The main reason why recalculations happened was merely because of the huge differences between fallback fonts and web fonts. By matching the line-height and sizes for fallback fonts and web fonts, we were able to avoid many situations when a line of text would wrap on a new line in the fallback font, but then get slightly smaller and fit on the previous line, causing major change in the geometry of the entire page, and consequently massive layout shifts. We’ve played with letter-spacing and word-spacing as well, but it didn’t produce good results.

With these changes, we were able to cut another 50-80ms, but we weren’t able to reduce it below 120ms without displaying the content in a fallback font and display the content in the web font afterwards. Obviously, it should massively affect only first time visitors as consequent page views would be rendered with the fonts retrieved directly from the service worker’s cache, without costly reflows due to the font switch.

By the way, it’s quite important to notice that in our case, we noticed that most Long Tasks weren’t caused by massive JavaScript, but instead by Layout Recalculations and parsing of the CSS, which meant that we needed to do a bit of CSS cleaning, especially watching out for situations when styles are overwritten. In some way, it was good news because we didn’t have to deal with complex JavaScript issues that much. However, it turned out not to be straightforward as we are still cleaning up the CSS this very day. We were able to remove two Long Tasks for good, but we still have a few outstanding ones and quite a way to go. Fortunately, most of the time we aren’t way above the magical 50ms threshold.

The much bigger issue was the JavaScript bundle we were serving, occupying the main thread for a whopping 580ms. Most of this time was spent in booting up app.js which contains React, Redux, Lodash, and a Webpack module loader. The only way to improve performance with this massive beast was to break it down into smaller pieces. So we looked into doing just that.

With Webpack, we’ve split up the monolithic bundle into smaller chunks with code-splitting, about 30Kb per chunk. We did some package.json cleansing and version upgrade for all production dependencies, adjusted the browserlistrc setup to address the two latest browser versions, upgraded to Webpack and Babel to the latest versions, moved to Terser for minification, and used ES2017 (+ browserlistrc) as a target for script compilation.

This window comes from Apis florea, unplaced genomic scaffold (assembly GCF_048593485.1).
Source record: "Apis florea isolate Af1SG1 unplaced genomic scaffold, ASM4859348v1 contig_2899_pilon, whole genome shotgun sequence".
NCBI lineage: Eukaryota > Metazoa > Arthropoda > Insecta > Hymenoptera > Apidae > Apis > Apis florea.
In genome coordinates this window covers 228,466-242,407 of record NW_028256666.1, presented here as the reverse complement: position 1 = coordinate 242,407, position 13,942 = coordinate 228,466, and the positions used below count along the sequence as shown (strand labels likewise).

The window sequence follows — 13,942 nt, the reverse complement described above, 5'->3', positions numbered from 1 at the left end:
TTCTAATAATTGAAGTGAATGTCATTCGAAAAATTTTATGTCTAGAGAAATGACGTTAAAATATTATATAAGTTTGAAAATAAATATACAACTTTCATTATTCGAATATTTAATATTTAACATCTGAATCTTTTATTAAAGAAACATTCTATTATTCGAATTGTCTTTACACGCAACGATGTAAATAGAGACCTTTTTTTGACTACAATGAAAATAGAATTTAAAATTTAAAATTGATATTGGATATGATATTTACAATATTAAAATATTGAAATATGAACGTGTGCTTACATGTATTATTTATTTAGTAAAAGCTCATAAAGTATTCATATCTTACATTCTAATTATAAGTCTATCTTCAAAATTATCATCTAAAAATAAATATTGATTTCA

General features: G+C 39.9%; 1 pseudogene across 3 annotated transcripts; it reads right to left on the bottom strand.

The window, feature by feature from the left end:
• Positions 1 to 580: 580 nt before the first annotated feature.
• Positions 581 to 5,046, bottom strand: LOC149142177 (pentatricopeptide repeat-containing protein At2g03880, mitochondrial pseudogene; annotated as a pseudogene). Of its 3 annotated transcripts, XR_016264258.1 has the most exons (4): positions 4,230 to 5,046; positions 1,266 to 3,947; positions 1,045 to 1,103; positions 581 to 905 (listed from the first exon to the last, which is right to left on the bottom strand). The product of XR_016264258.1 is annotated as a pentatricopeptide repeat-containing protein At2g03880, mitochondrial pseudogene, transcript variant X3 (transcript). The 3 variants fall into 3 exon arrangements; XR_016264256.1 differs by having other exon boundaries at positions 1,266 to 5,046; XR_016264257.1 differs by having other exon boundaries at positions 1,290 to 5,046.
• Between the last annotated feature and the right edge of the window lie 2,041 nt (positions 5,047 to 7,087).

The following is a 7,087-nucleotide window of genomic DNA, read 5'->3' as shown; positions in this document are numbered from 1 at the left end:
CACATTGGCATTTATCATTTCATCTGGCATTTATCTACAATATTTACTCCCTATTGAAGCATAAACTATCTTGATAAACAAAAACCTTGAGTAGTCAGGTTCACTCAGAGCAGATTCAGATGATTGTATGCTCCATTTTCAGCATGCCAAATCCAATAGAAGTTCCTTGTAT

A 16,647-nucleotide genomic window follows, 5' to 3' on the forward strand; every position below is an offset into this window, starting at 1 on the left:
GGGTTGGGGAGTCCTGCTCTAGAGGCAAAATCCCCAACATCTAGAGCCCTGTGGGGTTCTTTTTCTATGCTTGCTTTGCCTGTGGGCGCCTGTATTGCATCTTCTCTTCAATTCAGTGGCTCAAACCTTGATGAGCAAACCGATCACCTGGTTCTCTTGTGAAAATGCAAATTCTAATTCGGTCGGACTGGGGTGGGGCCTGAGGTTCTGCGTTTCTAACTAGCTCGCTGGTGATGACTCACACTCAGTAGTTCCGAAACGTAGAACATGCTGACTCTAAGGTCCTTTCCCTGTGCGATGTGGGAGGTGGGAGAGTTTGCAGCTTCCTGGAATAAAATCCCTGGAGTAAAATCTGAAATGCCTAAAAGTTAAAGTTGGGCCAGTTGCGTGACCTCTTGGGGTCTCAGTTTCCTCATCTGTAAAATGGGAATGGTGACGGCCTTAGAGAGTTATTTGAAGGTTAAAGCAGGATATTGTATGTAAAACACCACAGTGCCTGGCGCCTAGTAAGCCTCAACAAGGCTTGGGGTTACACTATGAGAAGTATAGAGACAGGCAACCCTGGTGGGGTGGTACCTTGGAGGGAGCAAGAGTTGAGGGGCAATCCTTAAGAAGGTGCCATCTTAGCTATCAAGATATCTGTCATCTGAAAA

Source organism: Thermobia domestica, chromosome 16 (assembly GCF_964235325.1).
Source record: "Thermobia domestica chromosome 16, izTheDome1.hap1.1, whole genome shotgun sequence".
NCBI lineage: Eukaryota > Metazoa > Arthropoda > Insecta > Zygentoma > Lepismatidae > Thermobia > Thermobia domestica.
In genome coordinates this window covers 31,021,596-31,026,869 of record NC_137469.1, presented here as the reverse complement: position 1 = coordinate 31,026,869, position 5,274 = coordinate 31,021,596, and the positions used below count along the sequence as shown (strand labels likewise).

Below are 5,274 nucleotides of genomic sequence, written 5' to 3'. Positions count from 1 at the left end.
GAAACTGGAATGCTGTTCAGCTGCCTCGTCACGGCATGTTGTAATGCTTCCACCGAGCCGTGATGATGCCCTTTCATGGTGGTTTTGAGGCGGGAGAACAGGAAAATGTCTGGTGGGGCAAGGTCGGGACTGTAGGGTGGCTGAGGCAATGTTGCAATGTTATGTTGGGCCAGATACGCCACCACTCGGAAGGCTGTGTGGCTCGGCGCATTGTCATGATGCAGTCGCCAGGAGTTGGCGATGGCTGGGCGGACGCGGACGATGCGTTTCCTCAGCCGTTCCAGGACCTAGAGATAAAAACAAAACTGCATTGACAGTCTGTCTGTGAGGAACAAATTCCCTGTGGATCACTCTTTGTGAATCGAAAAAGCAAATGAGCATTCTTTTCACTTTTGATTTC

We also used BabelEsmPlugin to generate modern versions of existing dependencies. Finally, we’ve added prefetch links to the header for all necessary script chunks and refactored the service worker, migrating to Workbox with Webpack (workbox-webpack-plugin).

Remember when we switched to the new navigation back in mid-2020, just to see a huge performance penalty as a result? The reason for it was quite simple. While in the past the navigation was just static plain HTML and a bit of CSS, with the new navigation, we needed a bit of JavaScript to act on opening and closing of the menu on mobile and on desktop. That was causing rage clicks when you would click on the navigation menu and nothing would happen, and of course, had a penalty cost in Time-To-Interactive scores in Lighthouse.

We removed the script from the bundle and extracted it as a separate script. Additionally, we did the same thing for other standalone scripts that were used rarely — for syntax highlighting, tables, video embeds and code embeds — and removed them from the main bundle; instead, we granularly load them only when needed.

However, what we didn’t notice for months was that although we removed the navigation script from the bundle, it was loading after the entire app.js bundle was evaluated, which wasn’t really helping Time-To-Interactive (see image above). We fixed it by preloading nav.js and deferring it to execute in the order of appearance in the DOM, and managed to save another 100ms with that operation alone. By the end, with everything in place we were able to bring the task to around 220ms.

We managed to get some improvement in place, but still have quite a way to go, with further React and Webpack optimizations on our to-do list. At the moment we still have two major Long Tasks — font switch (120ms), app.js execution (220ms) and style recalculations due to the size of full CSS (140ms). For us, it means cleaning up and breaking up the monolithic CSS next.

It’s worth mentioning that these results are really the best-scenario-results. On a given article page we might have a large number of code embeds and video embeds, along with other third-party scripts that would require a separate conversation.

Dealing With 3rd-Parties